... В дослідженні фокусується увага на сучасних тенденціях розвитку глобальних інноваційних мереж, а також визначається їх роль та значення у розвитку сучасної світової економіки. [14,[5][6][7][8][9][10][11][12][13][14][15][16][17][18][19][20][21][22][23][24], шведським вченим Б. Лундваллом [17] та американським професором Р. Нельсоном [18]. Проте, дослідження названих авторів відрізняються за своїми напрямами та завданнями: К. Фрімен виділяє інституційний контекст інноваційної діяльності, Б. Лундвалл вивчає особливості НІС, а Р. Нельсон робить акцент на питаннях наукової та технологічної політики. ...
... [8] Під глобальними інноваційними мережами розуміть глобально організовану мережу взаємопов'язаних та інтегрованих функцій і операцій комерційних та некомерційних організацій, що займаються розробкою або поширенням інновацій. [10] Глобальні інноваційні мережі можна розподілити на такі групи [8]: ...
Article
In this article is analyzed the level of intra-industry trade with Ukraine, the latest publications and the substantiated purpose and methodology of work are investigated. The issue of intra-industry trade of Ukraine and the EU as a factor of the effectiveness of integration was examined. Calculations of the total quantity and value of a number of imported and exported goods of Ukraine for January-September of 2017 were made; calculated the index of mutual trade of certain goods, which characterizes the level of intra-industry trade between the investigated objects. As a result, a comparative analysis of the Grubel-Lloyd index of goods of certain groups was carried out, and prospective and decadent groups were identified. It is stressed that the Ukrainian producer actively cooperates with the EU in certain industries, but trade in some of the studied product groups is in active development. In the end, an understanding of the prospects and current problems of Ukraine's integration into trade with the countries of the European Union was presented. There is a conclusion that, as of 2017, the dynamics of growth of the index of intra-industry trade between Ukraine and the EU is positive for 60% of goods and for others 40% is negative or more stable.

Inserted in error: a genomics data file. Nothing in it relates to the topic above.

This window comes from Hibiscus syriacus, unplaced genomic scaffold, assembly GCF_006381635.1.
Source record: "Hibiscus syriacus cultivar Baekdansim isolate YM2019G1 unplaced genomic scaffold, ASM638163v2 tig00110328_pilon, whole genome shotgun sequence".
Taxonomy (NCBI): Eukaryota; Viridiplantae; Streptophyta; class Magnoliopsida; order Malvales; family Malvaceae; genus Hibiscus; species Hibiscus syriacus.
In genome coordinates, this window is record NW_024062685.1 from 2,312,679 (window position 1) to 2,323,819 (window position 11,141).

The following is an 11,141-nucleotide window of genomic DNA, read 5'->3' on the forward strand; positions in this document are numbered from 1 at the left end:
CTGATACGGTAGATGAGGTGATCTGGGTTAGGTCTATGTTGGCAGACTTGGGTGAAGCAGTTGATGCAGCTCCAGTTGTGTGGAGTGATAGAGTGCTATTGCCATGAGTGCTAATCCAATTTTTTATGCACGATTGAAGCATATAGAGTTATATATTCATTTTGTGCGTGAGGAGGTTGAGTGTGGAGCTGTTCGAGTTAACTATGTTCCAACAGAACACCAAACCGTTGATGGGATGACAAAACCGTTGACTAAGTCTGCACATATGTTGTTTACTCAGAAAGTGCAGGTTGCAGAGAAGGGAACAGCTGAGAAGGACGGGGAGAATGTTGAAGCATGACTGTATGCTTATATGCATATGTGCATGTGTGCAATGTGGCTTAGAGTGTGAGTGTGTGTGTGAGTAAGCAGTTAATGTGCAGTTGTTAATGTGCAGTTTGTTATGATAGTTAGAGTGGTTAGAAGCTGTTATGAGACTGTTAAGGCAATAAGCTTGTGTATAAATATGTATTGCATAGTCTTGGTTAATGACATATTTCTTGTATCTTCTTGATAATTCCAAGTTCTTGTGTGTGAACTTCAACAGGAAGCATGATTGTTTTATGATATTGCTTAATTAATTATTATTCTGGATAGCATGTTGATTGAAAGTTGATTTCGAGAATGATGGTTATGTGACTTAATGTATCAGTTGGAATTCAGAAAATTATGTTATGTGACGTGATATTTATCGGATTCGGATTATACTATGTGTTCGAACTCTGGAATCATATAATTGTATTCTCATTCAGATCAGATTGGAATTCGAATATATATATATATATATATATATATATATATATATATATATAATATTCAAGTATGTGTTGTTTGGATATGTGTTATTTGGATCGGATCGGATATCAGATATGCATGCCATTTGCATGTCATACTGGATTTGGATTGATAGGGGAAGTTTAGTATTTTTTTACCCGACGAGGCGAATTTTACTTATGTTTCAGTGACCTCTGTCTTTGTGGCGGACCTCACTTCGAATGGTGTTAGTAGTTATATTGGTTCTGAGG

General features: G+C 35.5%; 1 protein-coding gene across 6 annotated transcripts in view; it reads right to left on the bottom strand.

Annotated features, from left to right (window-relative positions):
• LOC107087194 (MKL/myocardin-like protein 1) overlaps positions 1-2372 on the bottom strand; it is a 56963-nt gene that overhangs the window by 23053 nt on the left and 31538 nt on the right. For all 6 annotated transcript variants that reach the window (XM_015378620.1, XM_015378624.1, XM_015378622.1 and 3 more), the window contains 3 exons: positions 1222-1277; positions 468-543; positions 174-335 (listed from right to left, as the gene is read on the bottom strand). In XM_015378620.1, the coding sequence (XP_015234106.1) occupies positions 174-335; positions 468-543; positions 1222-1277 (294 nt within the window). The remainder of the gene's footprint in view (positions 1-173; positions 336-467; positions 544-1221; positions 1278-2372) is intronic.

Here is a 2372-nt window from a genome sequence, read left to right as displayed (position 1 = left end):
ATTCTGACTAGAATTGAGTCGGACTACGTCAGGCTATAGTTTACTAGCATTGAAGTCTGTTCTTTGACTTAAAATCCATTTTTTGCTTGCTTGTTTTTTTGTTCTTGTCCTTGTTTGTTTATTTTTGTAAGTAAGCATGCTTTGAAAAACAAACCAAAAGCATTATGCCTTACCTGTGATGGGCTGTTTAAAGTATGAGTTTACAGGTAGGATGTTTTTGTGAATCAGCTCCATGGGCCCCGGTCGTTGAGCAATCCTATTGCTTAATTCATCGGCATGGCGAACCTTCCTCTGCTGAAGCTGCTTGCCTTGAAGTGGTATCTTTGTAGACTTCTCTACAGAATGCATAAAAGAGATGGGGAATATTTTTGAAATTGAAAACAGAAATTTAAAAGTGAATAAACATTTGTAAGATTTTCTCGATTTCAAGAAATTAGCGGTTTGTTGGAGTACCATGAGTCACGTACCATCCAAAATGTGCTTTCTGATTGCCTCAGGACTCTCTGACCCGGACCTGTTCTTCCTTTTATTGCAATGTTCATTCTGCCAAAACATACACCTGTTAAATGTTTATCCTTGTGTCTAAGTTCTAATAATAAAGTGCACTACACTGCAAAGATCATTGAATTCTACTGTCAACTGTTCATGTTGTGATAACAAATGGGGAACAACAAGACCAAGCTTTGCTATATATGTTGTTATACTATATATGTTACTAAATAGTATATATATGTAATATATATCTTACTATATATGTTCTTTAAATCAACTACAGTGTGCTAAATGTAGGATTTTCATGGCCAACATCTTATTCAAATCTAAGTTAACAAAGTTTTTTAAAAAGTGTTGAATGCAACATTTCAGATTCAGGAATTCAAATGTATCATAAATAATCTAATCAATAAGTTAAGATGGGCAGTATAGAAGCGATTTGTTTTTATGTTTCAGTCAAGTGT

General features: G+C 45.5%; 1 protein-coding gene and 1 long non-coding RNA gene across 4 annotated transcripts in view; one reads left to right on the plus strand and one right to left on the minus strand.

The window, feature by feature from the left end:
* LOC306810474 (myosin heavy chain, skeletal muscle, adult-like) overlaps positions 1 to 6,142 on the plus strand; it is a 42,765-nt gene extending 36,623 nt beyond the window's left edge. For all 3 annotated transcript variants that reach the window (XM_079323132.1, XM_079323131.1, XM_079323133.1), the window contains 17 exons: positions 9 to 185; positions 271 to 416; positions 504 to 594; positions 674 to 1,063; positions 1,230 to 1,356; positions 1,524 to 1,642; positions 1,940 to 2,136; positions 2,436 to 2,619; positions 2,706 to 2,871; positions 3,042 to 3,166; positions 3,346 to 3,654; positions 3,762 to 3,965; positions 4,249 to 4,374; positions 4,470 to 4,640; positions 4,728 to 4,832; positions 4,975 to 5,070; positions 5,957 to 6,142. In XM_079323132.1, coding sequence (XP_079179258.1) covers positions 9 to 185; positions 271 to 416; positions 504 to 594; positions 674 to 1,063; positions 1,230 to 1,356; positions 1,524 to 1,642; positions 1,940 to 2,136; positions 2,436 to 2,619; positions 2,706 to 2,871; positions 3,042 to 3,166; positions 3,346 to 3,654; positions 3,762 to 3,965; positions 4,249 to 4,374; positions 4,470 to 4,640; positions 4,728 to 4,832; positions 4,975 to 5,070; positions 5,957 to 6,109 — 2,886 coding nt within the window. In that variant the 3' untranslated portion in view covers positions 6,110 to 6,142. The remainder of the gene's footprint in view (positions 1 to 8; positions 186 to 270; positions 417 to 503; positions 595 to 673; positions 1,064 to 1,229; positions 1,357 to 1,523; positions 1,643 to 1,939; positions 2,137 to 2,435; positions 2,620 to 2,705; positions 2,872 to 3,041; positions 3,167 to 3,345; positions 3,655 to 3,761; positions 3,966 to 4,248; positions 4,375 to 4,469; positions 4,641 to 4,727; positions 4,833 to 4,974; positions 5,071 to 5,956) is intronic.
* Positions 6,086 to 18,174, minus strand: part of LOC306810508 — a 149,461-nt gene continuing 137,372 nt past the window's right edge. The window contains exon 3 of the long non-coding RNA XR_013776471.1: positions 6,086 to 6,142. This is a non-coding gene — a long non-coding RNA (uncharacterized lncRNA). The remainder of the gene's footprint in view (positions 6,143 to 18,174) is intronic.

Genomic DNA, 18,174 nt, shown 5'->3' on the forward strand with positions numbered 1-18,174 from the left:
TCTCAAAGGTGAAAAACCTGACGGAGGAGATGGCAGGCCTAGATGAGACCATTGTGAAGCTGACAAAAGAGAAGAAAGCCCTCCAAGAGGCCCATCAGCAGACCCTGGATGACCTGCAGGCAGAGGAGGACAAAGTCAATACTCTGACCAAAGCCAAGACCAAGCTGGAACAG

... They do this by, for example, locating R&D centres and sourcing technology and knowledge abroad. If we look at the location of R&D centres around the world, a global innovation network emerges (GIN) (Zander 2002;Ernst 2000;Shin, Kraemer, and Dedrick 2009;Barnard and Chaminade 2011). However, as studies of R&D internationalisation have up until now focused on the bilateral relationships between countries, the structure and workings of GINs are not fully understood (Tassey 2007). ...
... If we consider all R&D centre locations around the world, a GIN emerges (Zander 2002;Ernst 2000;Shin, Kraemer, and Dedrick 2009;Barnard and Chaminade 2011). Although the very nature of a GIN calls for a many-to-many approach, studies of R&D and innovation internationalisation have up until now looked at pairs of countries (Gassler and Nones 2008;Kumar 2008;Pittiglio, Sica, and Villa 2009). ...
Article
Full-text available
We look at the structure and evolution of an information and communication technology (ICT) global innovation network (GIN) by mapping the locations of R&D centres belonging to a group of multinational ICT enterprises. We found that the number of countries and connections have increased in a very short time, and that most of the newcomers have come from Africa, Asia and South America. We show that a country’s network position affects the creation and intensity of R&D linkages with other countries in the network. This suggests that the evolution of the ICT GIN is driven by, among other things, the preferential attachment mechanism, i.e. countries tend to connect to those countries which have more links. A country’s position in the network also moderates the effect of standard determinants of innovation i, such as geographic distance. Hence, network position explains the creation of R&D linkages between such distant countries as the US, China or India.